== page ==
“Both a laboriously prescriptive LMS and a roomful of desks in factory-like face-front rows are refusals to consider students as true participants in their own learning. These configurations assert that we just “deposit the expert,” “leash the students,” and “deliver the content.”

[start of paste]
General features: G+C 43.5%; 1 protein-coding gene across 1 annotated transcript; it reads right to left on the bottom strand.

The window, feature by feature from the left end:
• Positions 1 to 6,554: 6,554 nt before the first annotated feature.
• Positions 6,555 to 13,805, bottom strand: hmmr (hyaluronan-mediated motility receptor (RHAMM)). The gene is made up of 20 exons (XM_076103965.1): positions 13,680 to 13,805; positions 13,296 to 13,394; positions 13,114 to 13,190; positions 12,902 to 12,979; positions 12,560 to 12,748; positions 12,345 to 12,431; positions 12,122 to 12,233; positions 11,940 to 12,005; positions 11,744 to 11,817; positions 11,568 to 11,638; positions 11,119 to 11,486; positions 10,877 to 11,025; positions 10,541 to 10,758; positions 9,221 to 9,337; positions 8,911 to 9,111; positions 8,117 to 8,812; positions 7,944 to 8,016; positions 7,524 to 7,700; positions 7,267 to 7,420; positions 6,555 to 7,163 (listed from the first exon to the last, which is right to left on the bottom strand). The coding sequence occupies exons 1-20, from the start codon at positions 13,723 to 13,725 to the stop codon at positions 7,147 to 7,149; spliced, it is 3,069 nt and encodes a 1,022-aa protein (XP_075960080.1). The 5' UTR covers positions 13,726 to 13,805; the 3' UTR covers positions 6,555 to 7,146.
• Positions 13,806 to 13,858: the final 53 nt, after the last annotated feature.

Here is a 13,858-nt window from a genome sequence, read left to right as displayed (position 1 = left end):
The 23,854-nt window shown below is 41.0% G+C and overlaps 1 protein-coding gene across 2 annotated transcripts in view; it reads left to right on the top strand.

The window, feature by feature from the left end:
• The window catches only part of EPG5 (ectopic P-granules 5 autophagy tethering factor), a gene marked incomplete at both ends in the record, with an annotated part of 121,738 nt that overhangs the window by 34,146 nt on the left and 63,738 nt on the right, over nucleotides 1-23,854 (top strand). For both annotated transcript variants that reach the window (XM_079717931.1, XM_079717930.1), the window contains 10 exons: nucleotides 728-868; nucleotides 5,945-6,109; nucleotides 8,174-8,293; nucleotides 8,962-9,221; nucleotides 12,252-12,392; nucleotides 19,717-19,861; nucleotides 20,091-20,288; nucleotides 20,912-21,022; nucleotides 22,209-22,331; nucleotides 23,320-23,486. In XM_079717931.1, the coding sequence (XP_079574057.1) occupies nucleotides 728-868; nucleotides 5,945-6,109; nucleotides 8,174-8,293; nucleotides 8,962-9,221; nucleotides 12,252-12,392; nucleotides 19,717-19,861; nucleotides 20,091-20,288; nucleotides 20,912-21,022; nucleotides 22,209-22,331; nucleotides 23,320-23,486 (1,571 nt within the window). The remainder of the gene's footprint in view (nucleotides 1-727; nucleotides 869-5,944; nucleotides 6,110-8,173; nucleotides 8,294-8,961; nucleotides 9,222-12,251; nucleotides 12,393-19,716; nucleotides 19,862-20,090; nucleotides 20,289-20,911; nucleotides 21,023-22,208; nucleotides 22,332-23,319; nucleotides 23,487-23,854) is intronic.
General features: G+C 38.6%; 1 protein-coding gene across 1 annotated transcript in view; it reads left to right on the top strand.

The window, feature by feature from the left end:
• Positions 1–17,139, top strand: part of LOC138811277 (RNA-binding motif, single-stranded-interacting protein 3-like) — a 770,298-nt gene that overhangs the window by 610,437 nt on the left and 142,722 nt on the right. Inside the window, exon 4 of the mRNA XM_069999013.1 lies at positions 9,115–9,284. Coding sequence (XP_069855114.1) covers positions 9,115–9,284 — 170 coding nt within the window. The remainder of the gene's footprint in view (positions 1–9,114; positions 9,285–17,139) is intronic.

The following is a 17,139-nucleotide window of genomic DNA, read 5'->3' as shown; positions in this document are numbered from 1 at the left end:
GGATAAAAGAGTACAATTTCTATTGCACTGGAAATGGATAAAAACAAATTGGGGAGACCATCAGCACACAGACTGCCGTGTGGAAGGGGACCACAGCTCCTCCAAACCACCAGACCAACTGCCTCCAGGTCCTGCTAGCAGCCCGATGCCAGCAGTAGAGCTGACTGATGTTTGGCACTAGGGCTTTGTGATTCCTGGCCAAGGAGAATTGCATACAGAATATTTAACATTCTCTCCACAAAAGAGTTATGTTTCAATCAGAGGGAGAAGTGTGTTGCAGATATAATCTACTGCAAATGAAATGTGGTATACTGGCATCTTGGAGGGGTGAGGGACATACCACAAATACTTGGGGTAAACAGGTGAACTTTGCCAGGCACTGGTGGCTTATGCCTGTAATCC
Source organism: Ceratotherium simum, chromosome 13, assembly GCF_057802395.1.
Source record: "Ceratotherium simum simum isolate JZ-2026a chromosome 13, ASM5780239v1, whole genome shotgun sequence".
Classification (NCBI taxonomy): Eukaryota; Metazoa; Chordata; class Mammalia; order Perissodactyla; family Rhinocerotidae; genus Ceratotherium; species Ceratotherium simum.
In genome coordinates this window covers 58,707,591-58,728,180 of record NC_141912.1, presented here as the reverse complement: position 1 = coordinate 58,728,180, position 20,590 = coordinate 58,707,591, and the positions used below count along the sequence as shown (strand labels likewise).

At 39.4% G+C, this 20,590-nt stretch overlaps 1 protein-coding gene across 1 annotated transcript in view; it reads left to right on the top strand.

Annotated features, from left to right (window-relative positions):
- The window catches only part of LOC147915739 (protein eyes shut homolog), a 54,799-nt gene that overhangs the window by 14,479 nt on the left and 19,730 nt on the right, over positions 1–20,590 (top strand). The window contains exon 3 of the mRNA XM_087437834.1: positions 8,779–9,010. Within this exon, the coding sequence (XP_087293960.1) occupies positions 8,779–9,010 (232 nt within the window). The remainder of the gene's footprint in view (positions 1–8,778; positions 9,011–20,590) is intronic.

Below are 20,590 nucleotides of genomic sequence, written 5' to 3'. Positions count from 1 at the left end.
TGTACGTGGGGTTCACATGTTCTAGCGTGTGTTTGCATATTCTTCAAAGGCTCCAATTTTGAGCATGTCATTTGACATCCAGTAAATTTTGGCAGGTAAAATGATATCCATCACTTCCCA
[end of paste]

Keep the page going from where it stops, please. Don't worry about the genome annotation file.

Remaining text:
I think this article, and this site in general, overstates the role of technologies, whether tables, chairs, vimeo, github, LMS etc. The authors seem to espouse some sort of technological determinism, in which, say, a course website, is so intrinsically negative that the teacher/students are powerless to overcome it. Such a view, in my opinion, blows things out of proportion: it is easy to imagine ways to use LMS (or use a traditional textbook) in responsible ways.